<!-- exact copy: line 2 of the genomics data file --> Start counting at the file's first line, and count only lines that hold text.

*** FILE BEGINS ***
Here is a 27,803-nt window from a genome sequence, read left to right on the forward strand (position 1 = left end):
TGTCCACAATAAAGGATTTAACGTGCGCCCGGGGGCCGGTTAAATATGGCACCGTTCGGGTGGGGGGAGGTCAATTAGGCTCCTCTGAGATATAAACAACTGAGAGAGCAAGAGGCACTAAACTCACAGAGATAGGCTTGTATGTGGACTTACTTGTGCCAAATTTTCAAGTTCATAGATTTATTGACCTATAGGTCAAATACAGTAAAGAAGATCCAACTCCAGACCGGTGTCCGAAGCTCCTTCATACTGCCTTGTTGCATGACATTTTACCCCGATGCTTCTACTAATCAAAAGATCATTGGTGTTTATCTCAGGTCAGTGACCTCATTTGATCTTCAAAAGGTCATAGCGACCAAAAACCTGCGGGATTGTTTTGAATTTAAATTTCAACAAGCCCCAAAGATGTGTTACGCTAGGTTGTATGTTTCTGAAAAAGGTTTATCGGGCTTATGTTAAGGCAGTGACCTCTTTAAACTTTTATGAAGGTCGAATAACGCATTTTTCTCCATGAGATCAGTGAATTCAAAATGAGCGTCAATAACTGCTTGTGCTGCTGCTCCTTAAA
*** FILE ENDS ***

TGTCCACAATAAAGGATTTAACGTGCGCCCGGGGGCCGGTTAAATATGGCACCGTTCGGGTGGGGGGAGGTCAATTAGGCTCCTCTGAGATATAAACAACTGAGAGAGCAAGAGGCACTAAACTCACAGAGATAGGCTTGTATGTGGACTTACTTGTGCCAAATTTTCAAGTTCATAGATTTATTGACCTATAGGTCAAATACAGTAAAGAAGATCCAACTCCAGACCGGTGTCCGAAGCTCCTTCATACTGCCTTGTTGCATGACATTTTACCCCGATGCTTCTACTAATCAAAAGATCATTGGTGTTTATCTCAGGTCAGTGACCTCATTTGATCTTCAAAAGGTCATAGCGACCAAAAACCTGCGGGATTGTTTTGAATTTAAATTTCAACAAGCCCCAAAGATGTGTTACGCTAGGTTGTATGTTTCTGAAAAAGGTTTATCGGGCTTATGTTAAGGCAGTGACCTCTTTAAACTTTTATGAAGGTCGAATAACGCATTTTTCTCCATGAGATCAGTGAATTCAAAATGAGCGTCAATAACTGCTTGTGCTGCTGCTCCTTAAA